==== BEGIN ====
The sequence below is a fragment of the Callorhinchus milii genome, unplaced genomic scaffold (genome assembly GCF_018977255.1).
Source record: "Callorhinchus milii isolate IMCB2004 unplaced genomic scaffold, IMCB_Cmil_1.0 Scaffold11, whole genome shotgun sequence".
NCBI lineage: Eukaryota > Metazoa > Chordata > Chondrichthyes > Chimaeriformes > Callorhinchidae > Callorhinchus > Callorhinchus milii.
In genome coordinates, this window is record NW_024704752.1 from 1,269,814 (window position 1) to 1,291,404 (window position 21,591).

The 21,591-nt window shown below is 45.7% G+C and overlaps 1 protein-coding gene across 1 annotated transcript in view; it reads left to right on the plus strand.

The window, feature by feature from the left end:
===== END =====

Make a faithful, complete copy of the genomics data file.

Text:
The sequence below is a fragment of the Callorhinchus milii genome, unplaced genomic scaffold (genome assembly GCF_018977255.1).
Source record: "Callorhinchus milii isolate IMCB2004 unplaced genomic scaffold, IMCB_Cmil_1.0 Scaffold11, whole genome shotgun sequence".
NCBI lineage: Eukaryota > Metazoa > Chordata > Chondrichthyes > Chimaeriformes > Callorhinchidae > Callorhinchus > Callorhinchus milii.
In genome coordinates, this window is record NW_024704752.1 from 1,269,814 (window position 1) to 1,291,404 (window position 21,591).

The 21,591-nt window shown below is 45.7% G+C and overlaps 1 protein-coding gene across 1 annotated transcript in view; it reads left to right on the plus strand.

The window, feature by feature from the left end: